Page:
>Writing *should* come from the joy of it, and not be focused on dollar signs.
Whereupon I responded with this:
Oy. Let me throw a monkey wrench into that spinning wheel, for just a
*Of course* writing should be done for the joy of it. Good God, who
would do it otherwise? Why put up with the frustrations and the blood
and sweat and tears of this game unless you really seriously honestly
love what you do? Before I ever got to smelling distance of being
published, I wrote - I wrote, because that is what I loved to do, I
loved the scent of fresh words in the morning and the nightingale song
of sleepy words at night. Words were better friends to me in some of
my more socially awkward phases of life than people could ever have
been - they were ever patiend, kind, understanding, and always there
when I needed them.
I love writing. I love the fear and the fury of it, the drama and the
laughter, the ring of swords and the crackle of winter fires within
stories and poems and myths and legends and tales. I love creating a
world, I love opening the doors of this newly minted world to
characters who come creeping or leaping or striding or dancing in to
explore it and have adventures in it and live their lives in it and
sing about it and cry about it and cling to it and to one another when
the storms come. I love it. I *LOVE* it. I cannot imagine myself not
doing it, not ever.
HOWEVER - having said that - this love is a bonus for me, right now,
because those words are working for me, they pay my bills, they light
my house and feed my cats and allow me to sit here writing this note
on the Internet. I love what I do, but the only reason I am able to
continue doing it at the level that I am is because someone,
somewhere, was willing to pay me for it.
I am not focused on dollar signs (although I DO wish my Amazon sales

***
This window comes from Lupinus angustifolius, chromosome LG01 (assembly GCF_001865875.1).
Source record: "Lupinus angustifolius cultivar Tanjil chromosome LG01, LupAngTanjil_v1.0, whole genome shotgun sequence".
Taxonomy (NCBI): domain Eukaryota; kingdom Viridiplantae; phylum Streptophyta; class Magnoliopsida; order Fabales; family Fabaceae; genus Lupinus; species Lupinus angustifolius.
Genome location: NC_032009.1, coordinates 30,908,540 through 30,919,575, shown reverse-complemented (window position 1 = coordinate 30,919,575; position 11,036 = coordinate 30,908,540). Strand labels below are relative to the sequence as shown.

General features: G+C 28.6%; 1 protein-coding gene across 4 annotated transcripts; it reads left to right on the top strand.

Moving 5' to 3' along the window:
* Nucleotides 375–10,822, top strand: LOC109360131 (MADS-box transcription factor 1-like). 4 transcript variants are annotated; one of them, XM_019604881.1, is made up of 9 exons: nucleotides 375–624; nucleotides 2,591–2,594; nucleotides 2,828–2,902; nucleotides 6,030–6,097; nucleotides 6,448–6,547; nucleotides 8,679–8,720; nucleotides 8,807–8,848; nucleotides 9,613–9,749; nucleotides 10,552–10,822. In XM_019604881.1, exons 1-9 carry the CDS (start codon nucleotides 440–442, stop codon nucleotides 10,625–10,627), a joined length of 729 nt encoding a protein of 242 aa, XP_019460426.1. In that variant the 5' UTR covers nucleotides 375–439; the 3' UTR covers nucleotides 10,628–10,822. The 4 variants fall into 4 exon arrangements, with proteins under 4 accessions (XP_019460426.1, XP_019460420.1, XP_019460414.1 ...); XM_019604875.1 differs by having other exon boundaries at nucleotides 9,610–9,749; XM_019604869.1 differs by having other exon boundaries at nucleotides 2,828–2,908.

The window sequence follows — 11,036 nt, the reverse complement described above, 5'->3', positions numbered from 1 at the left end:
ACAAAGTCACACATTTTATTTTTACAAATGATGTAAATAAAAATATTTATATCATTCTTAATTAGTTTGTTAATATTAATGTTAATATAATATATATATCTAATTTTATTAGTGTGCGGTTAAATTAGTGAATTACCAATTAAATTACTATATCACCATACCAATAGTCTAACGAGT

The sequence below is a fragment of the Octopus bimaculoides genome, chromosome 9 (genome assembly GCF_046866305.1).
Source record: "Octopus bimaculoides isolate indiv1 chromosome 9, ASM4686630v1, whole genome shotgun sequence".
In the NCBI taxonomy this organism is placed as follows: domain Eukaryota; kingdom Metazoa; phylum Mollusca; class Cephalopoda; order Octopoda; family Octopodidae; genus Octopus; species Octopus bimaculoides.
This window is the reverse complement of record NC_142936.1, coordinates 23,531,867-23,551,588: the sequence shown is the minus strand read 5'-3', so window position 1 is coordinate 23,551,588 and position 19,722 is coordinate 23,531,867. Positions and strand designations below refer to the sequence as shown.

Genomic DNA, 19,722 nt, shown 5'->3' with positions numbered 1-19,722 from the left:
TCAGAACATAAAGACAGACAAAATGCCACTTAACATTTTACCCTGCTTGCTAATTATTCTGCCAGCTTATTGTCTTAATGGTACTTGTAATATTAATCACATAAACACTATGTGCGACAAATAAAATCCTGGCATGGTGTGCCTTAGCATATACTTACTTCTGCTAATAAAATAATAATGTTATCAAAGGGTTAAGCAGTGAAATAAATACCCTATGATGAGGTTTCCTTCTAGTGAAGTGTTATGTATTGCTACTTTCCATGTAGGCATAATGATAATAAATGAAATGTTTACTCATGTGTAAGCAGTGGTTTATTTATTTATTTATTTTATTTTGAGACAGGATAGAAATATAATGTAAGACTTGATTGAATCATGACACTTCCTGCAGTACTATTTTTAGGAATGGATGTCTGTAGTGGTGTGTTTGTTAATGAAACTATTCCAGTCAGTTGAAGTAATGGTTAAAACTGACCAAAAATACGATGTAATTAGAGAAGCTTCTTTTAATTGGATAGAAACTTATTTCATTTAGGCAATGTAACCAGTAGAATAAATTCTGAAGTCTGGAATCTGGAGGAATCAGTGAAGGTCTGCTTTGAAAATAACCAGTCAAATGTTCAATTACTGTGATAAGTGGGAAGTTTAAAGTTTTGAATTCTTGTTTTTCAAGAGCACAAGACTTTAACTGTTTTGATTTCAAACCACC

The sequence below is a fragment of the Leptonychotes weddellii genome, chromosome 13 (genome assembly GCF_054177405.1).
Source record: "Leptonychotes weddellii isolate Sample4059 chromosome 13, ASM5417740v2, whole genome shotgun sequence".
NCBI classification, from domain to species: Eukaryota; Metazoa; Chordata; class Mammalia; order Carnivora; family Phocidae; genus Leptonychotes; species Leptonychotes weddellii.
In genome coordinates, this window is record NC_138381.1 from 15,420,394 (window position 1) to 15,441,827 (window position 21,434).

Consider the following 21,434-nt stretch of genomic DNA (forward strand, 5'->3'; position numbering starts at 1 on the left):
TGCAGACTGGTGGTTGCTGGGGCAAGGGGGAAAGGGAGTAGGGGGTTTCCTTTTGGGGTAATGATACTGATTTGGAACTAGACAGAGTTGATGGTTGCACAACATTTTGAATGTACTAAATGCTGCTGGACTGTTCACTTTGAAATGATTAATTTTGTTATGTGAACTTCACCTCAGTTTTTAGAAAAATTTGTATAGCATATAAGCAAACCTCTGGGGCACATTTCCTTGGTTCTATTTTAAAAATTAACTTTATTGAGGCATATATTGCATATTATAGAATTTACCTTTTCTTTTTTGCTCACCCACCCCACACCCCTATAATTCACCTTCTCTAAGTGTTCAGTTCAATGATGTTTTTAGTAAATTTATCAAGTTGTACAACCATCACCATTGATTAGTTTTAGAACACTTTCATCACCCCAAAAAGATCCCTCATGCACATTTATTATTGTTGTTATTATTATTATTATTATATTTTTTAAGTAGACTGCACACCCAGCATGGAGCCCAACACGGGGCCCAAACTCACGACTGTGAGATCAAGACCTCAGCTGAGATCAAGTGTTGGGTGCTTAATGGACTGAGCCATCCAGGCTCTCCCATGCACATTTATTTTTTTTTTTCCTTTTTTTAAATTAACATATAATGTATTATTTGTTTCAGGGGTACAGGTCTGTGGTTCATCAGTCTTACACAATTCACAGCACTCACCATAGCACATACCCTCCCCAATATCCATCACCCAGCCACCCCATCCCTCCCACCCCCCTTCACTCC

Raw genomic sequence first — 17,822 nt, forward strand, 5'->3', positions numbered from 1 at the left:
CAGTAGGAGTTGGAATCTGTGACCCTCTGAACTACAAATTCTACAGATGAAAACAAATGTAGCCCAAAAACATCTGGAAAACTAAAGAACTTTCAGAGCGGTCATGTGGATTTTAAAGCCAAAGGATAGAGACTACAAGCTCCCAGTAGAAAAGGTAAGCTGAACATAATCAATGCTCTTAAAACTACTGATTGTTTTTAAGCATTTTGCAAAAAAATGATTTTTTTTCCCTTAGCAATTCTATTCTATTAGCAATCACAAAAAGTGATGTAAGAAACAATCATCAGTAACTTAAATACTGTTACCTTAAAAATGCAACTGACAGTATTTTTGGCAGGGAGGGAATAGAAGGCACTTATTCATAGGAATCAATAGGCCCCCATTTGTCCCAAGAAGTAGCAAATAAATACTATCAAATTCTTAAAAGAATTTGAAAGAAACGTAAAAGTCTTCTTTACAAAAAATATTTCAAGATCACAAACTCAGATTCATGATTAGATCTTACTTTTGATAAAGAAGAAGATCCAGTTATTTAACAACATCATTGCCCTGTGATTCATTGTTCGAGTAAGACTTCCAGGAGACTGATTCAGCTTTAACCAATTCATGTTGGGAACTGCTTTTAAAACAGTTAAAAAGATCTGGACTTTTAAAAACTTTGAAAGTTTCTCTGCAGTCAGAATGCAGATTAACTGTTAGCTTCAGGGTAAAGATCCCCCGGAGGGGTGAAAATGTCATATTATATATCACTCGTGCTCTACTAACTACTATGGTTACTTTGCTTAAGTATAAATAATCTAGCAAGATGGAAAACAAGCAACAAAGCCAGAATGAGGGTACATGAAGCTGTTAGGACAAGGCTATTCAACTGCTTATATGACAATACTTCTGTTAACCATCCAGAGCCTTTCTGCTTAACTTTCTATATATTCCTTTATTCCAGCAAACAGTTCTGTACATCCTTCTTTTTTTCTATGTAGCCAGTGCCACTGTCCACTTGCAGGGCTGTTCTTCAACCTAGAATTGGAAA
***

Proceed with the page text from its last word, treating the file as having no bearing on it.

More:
ranks were higher. Sigh. But then that's an occupational hazard) but
the dollars play an important part. Whenever I bank a check from my
agent, I am putting income from my writing into my account, and that
money supports me, and my family, and my pets. The fact that I love
what I do merely means that I enjoy doing the work - but it's the
doing of the work that's the important thing here, because it's the
work that I love that enables me to stay alive and functioning in this
world. I could love writing just as well if I were homeless and living
in the streets - but how would I function in such a position, and who
other than me would be in a position to know that I loved writing, or
care? It isn't being "focused on dollar signs" to look at one's next
project and wonder if it will bring in enough to keep one's head above
water for the next month or three. I'm sure J K ROwlings no longer
needs to think such thoughts - but how many of her are there in the
industry...? The rest of us live from check to check, don't have a
nice monthly income like "normal" people do, can't afford health
insurance, occasionally gaze fondly at some thing that we would very
very very much like and sigh and admit that we can't afford to have
it, and yes, glory in the company of words all the way. We write
because we love it; we survive in the writing arena because we are
paid for doing the work that we love.
That's all I wanted to say. Back to your usually scheduled
Now back to my chapter. Need to fix up chapter-the-previous before I can allow myself to go on with chapter-the-next.
Back to your, er, regularly scheduled entertainments...